His music perfectly laced brutal sarcasm with utter seriousness.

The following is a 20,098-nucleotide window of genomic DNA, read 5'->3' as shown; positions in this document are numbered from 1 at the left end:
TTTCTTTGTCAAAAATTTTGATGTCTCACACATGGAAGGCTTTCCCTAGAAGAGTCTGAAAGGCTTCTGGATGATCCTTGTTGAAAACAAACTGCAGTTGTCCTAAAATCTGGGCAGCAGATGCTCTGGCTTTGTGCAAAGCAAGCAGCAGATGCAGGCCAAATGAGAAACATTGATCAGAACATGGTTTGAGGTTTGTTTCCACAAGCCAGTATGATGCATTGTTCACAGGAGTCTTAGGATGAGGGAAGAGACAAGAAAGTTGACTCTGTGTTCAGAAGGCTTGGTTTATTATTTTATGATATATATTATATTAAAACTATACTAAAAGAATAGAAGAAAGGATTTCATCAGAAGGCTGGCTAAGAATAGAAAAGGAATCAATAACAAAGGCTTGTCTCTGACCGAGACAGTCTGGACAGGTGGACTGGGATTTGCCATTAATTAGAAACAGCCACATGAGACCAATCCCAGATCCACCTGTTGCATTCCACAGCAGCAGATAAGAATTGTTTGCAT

His music perfectly laced brutal sarcasm with utter seriousness. When Elliott Smith died of possibly self-inflected wounds in 2003, addiction, depression and love were already the foundation of his canon. On the posthumously released "From a Basement on the Hill," Smith bundles subtlety and ferocity to create one of his heart-aching best. "Give me one good reason not to do it," he sings on the album's magnum opus, "King's Crossing," a desperate demand blurted with rich, beautiful cynicism. This album will leave fans aggravated, not because of its deficiencies, but because it's the artist's last complete work. Consider it a "fond farewell" to one of this generation's most poignant and gifted songwriters.—KH